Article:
Those who mistake demonizing Obama for governing should be asking themselves why it is Americans who voted for the president in 2012 find all the these conservative antics so repulsive.

The answer is as simple as human nature.

Most people tend to be averse to animosity and conflict. They are uncomfortable when two sides can’t get along. They favor fairness. They appreciate gracious losers and abhor bitterness and resentment. They want thoughtful dialogue, not knee jerk reactions. They like cooperation and compromise. They forgive mistakes.

So where have conservatives gone wrong?

They wasted five years smearing Obama, refusing his every attempt to reason and negotiate with them. Their relentless and frequently unhinged attacks on the president transcend mere differences of political opinion. Rather, they’re born of raw anger often expressed in virulent, dishonest, and deeply personal terms.

Indulging their rage may feel cathartic to conservatives, but it has also proven to be an expensive luxury for them.

Kevin Foley is an author, writer and public relations executive who lives in Kennesaw.
Comments
(6)
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Luek
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January 03, 2014
Thank you so darn much Kevin!

Finally, someone who appreciates the majesty and god send that Obama is.

Those pesky Republicans who control only a slim majority in the House have got to be taught a lesson by the Democrats who control a two term Presidency and the Senate. The tail wagging the dog here.

We should all be united under our glorious leader Obama with these phrases:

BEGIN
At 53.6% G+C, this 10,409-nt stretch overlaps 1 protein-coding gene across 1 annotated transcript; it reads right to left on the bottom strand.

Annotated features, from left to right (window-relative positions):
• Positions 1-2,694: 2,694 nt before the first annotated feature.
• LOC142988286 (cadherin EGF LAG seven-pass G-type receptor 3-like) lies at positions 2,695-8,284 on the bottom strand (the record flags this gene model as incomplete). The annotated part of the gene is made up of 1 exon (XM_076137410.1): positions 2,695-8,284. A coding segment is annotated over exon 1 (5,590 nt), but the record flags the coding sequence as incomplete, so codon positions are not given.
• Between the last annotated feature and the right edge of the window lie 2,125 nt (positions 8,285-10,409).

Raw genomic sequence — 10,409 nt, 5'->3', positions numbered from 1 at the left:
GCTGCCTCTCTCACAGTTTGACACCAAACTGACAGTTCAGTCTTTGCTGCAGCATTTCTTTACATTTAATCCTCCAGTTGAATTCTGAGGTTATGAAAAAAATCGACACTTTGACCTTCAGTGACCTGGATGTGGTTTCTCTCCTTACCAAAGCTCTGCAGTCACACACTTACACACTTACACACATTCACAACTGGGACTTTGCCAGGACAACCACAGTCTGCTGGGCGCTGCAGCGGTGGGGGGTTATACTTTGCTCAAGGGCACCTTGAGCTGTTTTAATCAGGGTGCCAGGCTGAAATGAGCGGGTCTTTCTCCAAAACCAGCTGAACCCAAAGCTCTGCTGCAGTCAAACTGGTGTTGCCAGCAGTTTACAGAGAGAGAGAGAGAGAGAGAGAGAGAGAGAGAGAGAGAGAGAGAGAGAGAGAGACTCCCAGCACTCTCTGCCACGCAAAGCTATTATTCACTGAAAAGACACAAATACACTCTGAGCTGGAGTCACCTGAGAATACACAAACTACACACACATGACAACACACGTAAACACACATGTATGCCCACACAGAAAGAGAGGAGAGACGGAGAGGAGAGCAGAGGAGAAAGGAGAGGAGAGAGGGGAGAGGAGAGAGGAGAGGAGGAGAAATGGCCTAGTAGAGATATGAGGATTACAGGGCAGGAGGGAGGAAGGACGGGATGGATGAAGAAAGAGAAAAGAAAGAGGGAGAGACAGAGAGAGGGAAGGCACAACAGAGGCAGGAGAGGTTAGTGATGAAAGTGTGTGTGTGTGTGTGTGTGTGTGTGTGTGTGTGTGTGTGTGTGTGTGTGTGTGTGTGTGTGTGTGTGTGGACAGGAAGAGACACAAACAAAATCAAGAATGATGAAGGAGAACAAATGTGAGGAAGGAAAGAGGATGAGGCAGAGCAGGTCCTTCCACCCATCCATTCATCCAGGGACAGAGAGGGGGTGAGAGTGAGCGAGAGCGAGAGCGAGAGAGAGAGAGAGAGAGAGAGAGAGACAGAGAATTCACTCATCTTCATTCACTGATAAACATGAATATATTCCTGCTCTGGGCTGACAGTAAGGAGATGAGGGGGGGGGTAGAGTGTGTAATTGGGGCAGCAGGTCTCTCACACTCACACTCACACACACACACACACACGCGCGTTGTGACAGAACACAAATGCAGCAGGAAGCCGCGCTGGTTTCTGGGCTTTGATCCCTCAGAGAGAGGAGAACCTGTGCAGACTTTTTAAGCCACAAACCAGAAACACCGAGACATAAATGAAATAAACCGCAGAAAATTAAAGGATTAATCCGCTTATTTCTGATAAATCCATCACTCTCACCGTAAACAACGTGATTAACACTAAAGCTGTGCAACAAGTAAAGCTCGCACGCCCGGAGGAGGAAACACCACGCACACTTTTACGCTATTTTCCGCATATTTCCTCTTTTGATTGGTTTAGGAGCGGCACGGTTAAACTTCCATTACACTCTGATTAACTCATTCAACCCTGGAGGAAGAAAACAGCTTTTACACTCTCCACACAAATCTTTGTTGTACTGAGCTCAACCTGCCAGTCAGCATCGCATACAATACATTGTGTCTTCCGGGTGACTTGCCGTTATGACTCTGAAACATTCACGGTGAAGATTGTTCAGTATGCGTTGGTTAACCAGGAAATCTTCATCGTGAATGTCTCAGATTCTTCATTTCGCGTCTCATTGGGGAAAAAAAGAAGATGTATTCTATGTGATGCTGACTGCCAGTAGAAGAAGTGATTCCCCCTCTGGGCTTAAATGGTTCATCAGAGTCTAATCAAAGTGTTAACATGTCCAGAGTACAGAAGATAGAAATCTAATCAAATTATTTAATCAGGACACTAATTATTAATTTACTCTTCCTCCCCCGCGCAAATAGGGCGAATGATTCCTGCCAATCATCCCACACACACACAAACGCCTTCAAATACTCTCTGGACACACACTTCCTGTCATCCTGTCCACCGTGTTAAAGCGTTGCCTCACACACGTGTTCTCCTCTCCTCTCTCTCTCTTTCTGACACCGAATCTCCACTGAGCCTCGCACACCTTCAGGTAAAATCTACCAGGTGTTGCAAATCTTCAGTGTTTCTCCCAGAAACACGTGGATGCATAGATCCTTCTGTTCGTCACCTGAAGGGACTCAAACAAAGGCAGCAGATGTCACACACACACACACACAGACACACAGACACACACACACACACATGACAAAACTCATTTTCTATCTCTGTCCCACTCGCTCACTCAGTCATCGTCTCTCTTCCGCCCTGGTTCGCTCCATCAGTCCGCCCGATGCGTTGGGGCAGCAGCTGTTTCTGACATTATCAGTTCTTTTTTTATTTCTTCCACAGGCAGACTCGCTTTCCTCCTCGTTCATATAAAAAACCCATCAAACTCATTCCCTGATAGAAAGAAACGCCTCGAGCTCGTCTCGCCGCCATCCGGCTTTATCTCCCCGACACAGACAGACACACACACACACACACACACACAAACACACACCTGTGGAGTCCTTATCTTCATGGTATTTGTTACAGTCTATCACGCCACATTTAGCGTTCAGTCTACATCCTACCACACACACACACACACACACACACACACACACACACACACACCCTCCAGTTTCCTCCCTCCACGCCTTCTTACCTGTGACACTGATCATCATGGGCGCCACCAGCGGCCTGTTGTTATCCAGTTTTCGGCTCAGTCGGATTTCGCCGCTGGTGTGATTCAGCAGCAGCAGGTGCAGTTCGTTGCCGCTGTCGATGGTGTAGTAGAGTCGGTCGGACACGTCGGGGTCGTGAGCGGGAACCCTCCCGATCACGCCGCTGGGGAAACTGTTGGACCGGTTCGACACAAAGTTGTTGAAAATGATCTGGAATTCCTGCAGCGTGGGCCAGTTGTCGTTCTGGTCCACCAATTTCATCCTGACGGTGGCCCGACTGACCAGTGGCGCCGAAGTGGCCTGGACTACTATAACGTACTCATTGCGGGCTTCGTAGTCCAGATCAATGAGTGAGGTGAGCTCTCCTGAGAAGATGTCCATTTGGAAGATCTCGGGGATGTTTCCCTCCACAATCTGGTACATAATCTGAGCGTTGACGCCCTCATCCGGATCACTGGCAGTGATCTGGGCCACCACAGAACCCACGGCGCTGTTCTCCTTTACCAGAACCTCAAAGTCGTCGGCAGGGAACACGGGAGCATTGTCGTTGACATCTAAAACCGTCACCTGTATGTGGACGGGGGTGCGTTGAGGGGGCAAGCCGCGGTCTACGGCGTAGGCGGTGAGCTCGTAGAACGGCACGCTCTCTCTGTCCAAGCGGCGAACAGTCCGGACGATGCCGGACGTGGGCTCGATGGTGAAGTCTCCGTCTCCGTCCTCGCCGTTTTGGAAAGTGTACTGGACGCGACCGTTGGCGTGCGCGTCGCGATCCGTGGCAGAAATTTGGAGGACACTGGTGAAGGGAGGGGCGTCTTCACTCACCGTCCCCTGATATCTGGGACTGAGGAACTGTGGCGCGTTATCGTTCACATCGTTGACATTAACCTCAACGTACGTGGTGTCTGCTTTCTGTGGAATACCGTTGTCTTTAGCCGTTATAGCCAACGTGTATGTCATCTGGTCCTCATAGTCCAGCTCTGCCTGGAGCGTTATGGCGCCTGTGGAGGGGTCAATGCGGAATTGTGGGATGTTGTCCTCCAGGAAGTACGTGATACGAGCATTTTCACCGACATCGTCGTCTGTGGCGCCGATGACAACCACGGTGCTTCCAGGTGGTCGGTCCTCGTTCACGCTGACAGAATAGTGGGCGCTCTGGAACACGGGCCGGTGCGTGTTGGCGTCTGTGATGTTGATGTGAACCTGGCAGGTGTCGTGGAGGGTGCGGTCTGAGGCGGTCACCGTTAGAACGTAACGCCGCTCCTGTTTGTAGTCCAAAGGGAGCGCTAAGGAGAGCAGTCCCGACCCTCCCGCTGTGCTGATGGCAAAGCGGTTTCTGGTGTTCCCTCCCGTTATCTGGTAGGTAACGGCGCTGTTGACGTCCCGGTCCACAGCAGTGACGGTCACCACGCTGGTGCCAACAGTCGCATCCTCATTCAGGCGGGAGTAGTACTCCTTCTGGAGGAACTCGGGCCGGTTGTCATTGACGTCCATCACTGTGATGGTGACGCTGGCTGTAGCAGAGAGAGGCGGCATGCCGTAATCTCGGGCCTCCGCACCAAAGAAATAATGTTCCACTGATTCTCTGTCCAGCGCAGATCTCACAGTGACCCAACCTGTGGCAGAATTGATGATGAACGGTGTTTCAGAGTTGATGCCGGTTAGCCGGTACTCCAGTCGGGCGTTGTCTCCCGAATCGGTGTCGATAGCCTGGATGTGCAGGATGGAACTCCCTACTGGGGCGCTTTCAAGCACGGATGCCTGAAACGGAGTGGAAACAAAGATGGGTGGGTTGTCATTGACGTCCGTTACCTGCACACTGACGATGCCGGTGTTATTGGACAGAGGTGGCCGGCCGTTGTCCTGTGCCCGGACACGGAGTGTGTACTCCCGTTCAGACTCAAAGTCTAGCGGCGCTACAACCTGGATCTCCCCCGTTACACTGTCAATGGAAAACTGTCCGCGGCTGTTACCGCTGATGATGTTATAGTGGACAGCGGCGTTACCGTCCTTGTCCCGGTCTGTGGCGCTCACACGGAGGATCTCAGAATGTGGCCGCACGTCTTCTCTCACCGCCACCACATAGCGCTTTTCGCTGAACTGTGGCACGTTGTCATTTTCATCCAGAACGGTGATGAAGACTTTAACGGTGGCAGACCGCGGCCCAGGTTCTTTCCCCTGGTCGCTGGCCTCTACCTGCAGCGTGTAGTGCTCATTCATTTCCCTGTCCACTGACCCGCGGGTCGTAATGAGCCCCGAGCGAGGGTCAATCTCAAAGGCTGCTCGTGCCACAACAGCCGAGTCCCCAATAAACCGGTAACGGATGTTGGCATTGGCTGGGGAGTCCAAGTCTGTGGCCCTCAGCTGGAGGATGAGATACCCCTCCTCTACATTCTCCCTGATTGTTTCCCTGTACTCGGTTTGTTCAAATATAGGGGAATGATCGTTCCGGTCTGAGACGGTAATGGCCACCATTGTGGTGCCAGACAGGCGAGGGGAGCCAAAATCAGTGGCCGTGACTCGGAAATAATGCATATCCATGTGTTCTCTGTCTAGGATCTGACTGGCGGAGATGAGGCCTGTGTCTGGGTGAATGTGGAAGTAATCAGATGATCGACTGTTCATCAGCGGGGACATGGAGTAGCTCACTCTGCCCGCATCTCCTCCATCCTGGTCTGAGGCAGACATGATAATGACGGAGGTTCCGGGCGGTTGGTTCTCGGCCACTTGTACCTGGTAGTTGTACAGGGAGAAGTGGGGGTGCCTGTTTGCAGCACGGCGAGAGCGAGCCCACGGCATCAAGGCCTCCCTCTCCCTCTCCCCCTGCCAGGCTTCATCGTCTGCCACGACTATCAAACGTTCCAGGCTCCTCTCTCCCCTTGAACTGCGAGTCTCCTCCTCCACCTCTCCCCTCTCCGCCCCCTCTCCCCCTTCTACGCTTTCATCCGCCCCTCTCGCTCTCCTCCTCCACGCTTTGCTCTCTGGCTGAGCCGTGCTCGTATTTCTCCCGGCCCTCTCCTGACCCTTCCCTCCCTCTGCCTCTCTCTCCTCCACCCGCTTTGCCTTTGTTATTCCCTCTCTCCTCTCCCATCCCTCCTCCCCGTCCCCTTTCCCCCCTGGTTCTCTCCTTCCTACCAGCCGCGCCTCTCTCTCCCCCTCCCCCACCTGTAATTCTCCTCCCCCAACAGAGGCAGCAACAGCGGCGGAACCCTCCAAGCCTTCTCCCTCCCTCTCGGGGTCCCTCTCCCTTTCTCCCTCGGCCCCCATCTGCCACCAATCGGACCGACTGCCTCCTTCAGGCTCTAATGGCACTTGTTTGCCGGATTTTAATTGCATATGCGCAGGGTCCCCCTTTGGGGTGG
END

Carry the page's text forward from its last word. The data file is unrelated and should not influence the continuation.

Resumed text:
One People (Only Obama Democrats of course. Republicans especially the white ones may not be people), One Government(the Democratic controlled Federal government of course. State governments too many times are controlled by the Republicans and should be made irrelevant by Federal decree), One Leader (our precious Obama for life)
LibinCobb
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January 02, 2014
@Petebcoot: Mr. Foley's column has depth and substance. Those who don't understand it, are lacking in the necessary capacity.
MikeWoodliff
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December 27, 2013
Ah, yes...another uplifting, angry screed from the Prince of Piety, Kevin Foley. I'm sure his advice to republicans will be given all the attention it deserves.
tipton321
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December 31, 2013
"I'm rubber you're glue what bounces off me sticks to you"! How about responding to the substance of the column.
Petebcoot
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January 01, 2014
Tipton321. If the column had any substance he would have responded to it. Unfortunatley, very, very little of what Mr. Foley writes has any substance.
LibinCobb
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January 02, 2014
It seems you are disagreeing with the truth. Do you support the idea that the GOP House stalled our government for the last five years? Then to compound that problem, the GOP permitted a formerly suspected car thief and insurance swindler, one Darryl Issa, to lead them into witch hunts.

The GOP should indeed pay attention to Mr. Foley's advice.